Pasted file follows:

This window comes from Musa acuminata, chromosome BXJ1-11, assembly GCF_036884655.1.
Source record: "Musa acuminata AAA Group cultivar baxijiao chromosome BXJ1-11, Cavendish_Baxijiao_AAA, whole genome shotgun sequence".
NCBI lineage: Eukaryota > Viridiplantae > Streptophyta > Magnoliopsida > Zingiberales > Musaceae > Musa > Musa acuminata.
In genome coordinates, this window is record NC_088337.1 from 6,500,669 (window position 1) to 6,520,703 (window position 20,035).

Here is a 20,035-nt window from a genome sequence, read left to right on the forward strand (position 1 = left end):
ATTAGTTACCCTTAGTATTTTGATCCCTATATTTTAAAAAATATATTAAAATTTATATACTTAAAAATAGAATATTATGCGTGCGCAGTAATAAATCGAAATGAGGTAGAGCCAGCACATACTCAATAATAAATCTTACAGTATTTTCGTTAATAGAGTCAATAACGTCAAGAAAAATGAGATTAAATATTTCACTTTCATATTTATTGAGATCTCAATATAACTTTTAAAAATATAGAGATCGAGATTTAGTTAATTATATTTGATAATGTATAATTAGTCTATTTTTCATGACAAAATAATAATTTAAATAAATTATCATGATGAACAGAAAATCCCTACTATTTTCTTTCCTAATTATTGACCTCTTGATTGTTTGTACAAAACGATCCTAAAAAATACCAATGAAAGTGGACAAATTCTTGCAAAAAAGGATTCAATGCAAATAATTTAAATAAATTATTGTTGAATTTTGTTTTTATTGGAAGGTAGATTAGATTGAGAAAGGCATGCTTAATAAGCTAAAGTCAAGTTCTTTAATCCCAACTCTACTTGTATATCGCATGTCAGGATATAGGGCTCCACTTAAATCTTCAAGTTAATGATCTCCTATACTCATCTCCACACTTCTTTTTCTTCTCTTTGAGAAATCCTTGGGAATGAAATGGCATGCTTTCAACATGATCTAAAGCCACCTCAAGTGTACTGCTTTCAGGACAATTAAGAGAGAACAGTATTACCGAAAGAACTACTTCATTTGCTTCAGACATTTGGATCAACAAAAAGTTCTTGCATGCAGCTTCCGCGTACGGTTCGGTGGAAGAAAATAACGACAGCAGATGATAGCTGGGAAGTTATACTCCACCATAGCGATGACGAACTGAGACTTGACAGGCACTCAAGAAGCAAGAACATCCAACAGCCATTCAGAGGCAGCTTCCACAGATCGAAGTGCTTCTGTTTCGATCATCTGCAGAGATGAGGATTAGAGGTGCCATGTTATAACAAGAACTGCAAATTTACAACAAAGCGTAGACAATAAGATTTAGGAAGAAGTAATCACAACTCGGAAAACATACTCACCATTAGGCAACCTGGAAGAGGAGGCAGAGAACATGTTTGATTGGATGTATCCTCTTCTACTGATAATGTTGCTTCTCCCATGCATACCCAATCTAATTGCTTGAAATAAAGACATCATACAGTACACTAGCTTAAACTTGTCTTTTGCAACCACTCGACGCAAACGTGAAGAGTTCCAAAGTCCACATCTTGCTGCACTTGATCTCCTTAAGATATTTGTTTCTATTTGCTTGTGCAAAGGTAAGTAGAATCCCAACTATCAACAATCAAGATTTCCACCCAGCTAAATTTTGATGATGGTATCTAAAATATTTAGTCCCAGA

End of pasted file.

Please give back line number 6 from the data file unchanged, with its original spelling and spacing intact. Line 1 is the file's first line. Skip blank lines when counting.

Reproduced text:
ATTAGTTACCCTTAGTATTTTGATCCCTATATTTTAAAAAATATATTAAAATTTATATACTTAAAAATAGAATATTATGCGTGCGCAGTAATAAATCGAAATGAGGTAGAGCCAGCACATACTCAATAATAAATCTTACAGTATTTTCGTTAATAGAGTCAATAACGTCAAGAAAAATGAGATTAAATATTTCACTTTCATATTTATTGAGATCTCAATATAACTTTTAAAAATATAGAGATCGAGATTTAGTTAATTATATTTGATAATGTATAATTAGTCTATTTTTCATGACAAAATAATAATTTAAATAAATTATCATGATGAACAGAAAATCCCTACTATTTTCTTTCCTAATTATTGACCTCTTGATTGTTTGTACAAAACGATCCTAAAAAATACCAATGAAAGTGGACAAATTCTTGCAAAAAAGGATTCAATGCAAATAATTTAAATAAATTATTGTTGAATTTTGTTTTTATTGGAAGGTAGATTAGATTGAGAAAGGCATGCTTAATAAGCTAAAGTCAAGTTCTTTAATCCCAACTCTACTTGTATATCGCATGTCAGGATATAGGGCTCCACTTAAATCTTCAAGTTAATGATCTCCTATACTCATCTCCACACTTCTTTTTCTTCTCTTTGAGAAATCCTTGGGAATGAAATGGCATGCTTTCAACATGATCTAAAGCCACCTCAAGTGTACTGCTTTCAGGACAATTAAGAGAGAACAGTATTACCGAAAGAACTACTTCATTTGCTTCAGACATTTGGATCAACAAAAAGTTCTTGCATGCAGCTTCCGCGTACGGTTCGGTGGAAGAAAATAACGACAGCAGATGATAGCTGGGAAGTTATACTCCACCATAGCGATGACGAACTGAGACTTGACAGGCACTCAAGAAGCAAGAACATCCAACAGCCATTCAGAGGCAGCTTCCACAGATCGAAGTGCTTCTGTTTCGATCATCTGCAGAGATGAGGATTAGAGGTGCCATGTTATAACAAGAACTGCAAATTTACAACAAAGCGTAGACAATAAGATTTAGGAAGAAGTAATCACAACTCGGAAAACATACTCACCATTAGGCAACCTGGAAGAGGAGGCAGAGAACATGTTTGATTGGATGTATCCTCTTCTACTGATAATGTTGCTTCTCCCATGCATACCCAATCTAATTGCTTGAAATAAAGACATCATACAGTACACTAGCTTAAACTTGTCTTTTGCAACCACTCGACGCAAACGTGAAGAGTTCCAAAGTCCACATCTTGCTGCACTTGATCTCCTTAAGATATTTGTTTCTATTTGCTTGTGCAAAGGTAAGTAGAATCCCAACTATCAACAATCAAGATTTCCACCCAGCTAAATTTTGATGATGGTATCTAAAATATTTAGTCCCAGA